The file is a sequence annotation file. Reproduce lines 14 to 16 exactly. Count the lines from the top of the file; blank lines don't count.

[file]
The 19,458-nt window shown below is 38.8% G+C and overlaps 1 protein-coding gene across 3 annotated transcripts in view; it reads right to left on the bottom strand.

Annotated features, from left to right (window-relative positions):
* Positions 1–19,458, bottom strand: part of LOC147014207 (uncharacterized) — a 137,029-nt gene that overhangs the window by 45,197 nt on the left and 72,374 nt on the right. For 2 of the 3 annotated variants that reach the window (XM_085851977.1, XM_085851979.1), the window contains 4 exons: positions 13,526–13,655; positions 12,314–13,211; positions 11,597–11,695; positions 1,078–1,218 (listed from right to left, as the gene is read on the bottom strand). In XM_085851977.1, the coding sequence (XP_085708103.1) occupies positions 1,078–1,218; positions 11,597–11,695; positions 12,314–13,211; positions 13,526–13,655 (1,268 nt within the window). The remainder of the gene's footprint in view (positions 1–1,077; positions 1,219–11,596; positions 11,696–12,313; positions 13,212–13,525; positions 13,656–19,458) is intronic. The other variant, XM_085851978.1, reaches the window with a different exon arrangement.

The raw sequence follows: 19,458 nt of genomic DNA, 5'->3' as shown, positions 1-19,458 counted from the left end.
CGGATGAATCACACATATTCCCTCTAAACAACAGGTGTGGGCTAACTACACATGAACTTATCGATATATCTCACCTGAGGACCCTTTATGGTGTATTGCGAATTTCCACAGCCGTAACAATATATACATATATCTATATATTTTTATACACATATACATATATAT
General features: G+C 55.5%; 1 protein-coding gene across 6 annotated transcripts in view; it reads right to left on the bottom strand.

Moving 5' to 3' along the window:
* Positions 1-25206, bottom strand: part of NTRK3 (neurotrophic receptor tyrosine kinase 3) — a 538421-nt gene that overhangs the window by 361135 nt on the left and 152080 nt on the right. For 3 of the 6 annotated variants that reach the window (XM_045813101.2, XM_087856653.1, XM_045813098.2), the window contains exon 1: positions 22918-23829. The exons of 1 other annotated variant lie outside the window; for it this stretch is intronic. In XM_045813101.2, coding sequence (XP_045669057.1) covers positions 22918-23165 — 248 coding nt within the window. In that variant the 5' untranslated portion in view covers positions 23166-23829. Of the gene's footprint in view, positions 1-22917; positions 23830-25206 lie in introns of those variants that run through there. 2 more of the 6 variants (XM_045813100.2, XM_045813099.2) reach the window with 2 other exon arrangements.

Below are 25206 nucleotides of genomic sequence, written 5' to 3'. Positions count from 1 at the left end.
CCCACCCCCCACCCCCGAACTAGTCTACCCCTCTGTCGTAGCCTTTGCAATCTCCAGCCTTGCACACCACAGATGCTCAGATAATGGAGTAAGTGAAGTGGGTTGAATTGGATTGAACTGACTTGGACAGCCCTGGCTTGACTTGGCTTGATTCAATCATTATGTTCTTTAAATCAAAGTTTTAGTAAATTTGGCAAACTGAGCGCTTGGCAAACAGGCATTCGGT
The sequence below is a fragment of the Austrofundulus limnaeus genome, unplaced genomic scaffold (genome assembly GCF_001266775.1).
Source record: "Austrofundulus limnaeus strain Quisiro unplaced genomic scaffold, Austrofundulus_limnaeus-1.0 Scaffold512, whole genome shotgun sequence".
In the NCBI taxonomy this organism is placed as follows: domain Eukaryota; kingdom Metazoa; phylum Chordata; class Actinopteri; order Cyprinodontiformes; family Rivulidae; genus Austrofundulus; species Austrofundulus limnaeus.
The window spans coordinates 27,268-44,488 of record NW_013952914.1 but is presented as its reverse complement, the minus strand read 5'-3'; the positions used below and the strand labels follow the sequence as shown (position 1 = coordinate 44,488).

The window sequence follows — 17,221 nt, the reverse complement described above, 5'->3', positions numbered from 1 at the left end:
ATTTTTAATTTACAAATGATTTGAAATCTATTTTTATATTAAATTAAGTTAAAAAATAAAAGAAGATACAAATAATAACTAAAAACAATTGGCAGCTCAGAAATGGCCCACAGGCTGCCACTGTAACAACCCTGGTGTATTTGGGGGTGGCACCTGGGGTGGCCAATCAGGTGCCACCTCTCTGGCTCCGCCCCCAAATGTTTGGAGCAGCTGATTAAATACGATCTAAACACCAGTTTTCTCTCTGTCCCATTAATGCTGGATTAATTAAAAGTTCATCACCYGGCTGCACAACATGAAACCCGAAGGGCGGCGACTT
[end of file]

The window spans coordinates 27,268-44,488 of record NW_013952914.1 but is presented as its reverse complement, the minus strand read 5'-3'; the positions used below and the strand labels follow the sequence as shown (position 1 = coordinate 44,488).

The window sequence follows — 17,221 nt, the reverse complement described above, 5'->3', positions numbered from 1 at the left end:
ATTTTTAATTTACAAATGATTTGAAATCTATTTTTATATTAAATTAAGTTAAAAAATAAAAGAAGATACAAATAATAACTAAAAACAATTGGCAGCTCAGAAATGGCCCACAGGCTGCCACTGTAACAACCCTGGTGTATTTGGGGGTGGCACCTGGGGTGGCCAATCAGGTGCCACCTCTCTGGCTCCGCCCCCAAATGTTTGGAGCAGCTGATTAAATACGATCTAAACACCAGTTTTCTCTCTGTCCCATTAATGCTGGATTAATTAAAAGTTCATCACCYGGCTGCACAACATGAAACCCGAAGGGCGGCGACTT